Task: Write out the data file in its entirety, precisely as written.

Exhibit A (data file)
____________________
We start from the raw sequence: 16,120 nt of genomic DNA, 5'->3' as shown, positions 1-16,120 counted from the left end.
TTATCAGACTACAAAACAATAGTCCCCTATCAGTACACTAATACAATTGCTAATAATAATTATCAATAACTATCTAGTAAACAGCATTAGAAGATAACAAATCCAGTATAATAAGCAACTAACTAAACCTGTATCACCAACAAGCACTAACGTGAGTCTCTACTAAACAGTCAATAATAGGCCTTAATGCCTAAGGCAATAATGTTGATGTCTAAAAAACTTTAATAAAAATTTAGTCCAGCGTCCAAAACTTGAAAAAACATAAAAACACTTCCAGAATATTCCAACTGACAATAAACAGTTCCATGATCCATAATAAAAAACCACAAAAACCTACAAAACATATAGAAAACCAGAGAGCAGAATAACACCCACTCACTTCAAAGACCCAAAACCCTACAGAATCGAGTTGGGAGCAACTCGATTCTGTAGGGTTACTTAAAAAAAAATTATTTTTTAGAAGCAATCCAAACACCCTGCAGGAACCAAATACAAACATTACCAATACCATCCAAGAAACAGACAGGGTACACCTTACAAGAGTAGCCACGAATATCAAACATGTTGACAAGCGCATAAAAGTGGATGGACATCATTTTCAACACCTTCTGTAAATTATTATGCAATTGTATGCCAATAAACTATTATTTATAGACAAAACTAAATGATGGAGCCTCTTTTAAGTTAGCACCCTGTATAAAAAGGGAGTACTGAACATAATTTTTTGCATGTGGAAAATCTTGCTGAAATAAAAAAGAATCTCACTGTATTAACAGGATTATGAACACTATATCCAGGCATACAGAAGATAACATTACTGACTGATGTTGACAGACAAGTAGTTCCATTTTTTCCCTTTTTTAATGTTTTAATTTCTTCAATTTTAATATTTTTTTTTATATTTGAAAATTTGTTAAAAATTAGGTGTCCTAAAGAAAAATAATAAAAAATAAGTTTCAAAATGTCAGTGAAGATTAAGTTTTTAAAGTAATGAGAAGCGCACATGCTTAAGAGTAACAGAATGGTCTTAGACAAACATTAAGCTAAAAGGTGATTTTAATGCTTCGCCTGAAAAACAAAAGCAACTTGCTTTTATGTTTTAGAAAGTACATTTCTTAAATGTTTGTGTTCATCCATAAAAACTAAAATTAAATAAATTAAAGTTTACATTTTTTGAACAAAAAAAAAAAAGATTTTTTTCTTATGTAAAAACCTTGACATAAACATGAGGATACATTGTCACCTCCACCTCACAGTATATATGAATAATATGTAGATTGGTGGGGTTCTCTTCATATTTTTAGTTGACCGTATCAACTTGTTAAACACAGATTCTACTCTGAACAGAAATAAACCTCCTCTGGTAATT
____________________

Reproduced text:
We start from the raw sequence: 16,120 nt of genomic DNA, 5'->3' as shown, positions 1-16,120 counted from the left end.
TTATCAGACTACAAAACAATAGTCCCCTATCAGTACACTAATACAATTGCTAATAATAATTATCAATAACTATCTAGTAAACAGCATTAGAAGATAACAAATCCAGTATAATAAGCAACTAACTAAACCTGTATCACCAACAAGCACTAACGTGAGTCTCTACTAAACAGTCAATAATAGGCCTTAATGCCTAAGGCAATAATGTTGATGTCTAAAAAACTTTAATAAAAATTTAGTCCAGCGTCCAAAACTTGAAAAAACATAAAAACACTTCCAGAATATTCCAACTGACAATAAACAGTTCCATGATCCATAATAAAAAACCACAAAAACCTACAAAACATATAGAAAACCAGAGAGCAGAATAACACCCACTCACTTCAAAGACCCAAAACCCTACAGAATCGAGTTGGGAGCAACTCGATTCTGTAGGGTTACTTAAAAAAAAATTATTTTTTAGAAGCAATCCAAACACCCTGCAGGAACCAAATACAAACATTACCAATACCATCCAAGAAACAGACAGGGTACACCTTACAAGAGTAGCCACGAATATCAAACATGTTGACAAGCGCATAAAAGTGGATGGACATCATTTTCAACACCTTCTGTAAATTATTATGCAATTGTATGCCAATAAACTATTATTTATAGACAAAACTAAATGATGGAGCCTCTTTTAAGTTAGCACCCTGTATAAAAAGGGAGTACTGAACATAATTTTTTGCATGTGGAAAATCTTGCTGAAATAAAAAAGAATCTCACTGTATTAACAGGATTATGAACACTATATCCAGGCATACAGAAGATAACATTACTGACTGATGTTGACAGACAAGTAGTTCCATTTTTTCCCTTTTTTAATGTTTTAATTTCTTCAATTTTAATATTTTTTTTTATATTTGAAAATTTGTTAAAAATTAGGTGTCCTAAAGAAAAATAATAAAAAATAAGTTTCAAAATGTCAGTGAAGATTAAGTTTTTAAAGTAATGAGAAGCGCACATGCTTAAGAGTAACAGAATGGTCTTAGACAAACATTAAGCTAAAAGGTGATTTTAATGCTTCGCCTGAAAAACAAAAGCAACTTGCTTTTATGTTTTAGAAAGTACATTTCTTAAATGTTTGTGTTCATCCATAAAAACTAAAATTAAATAAATTAAAGTTTACATTTTTTGAACAAAAAAAAAAAAGATTTTTTTCTTATGTAAAAACCTTGACATAAACATGAGGATACATTGTCACCTCCACCTCACAGTATATATGAATAATATGTAGATTGGTGGGGTTCTCTTCATATTTTTAGTTGACCGTATCAACTTGTTAAACACAGATTCTACTCTGAACAGAAATAAACCTCCTCTGGTAATT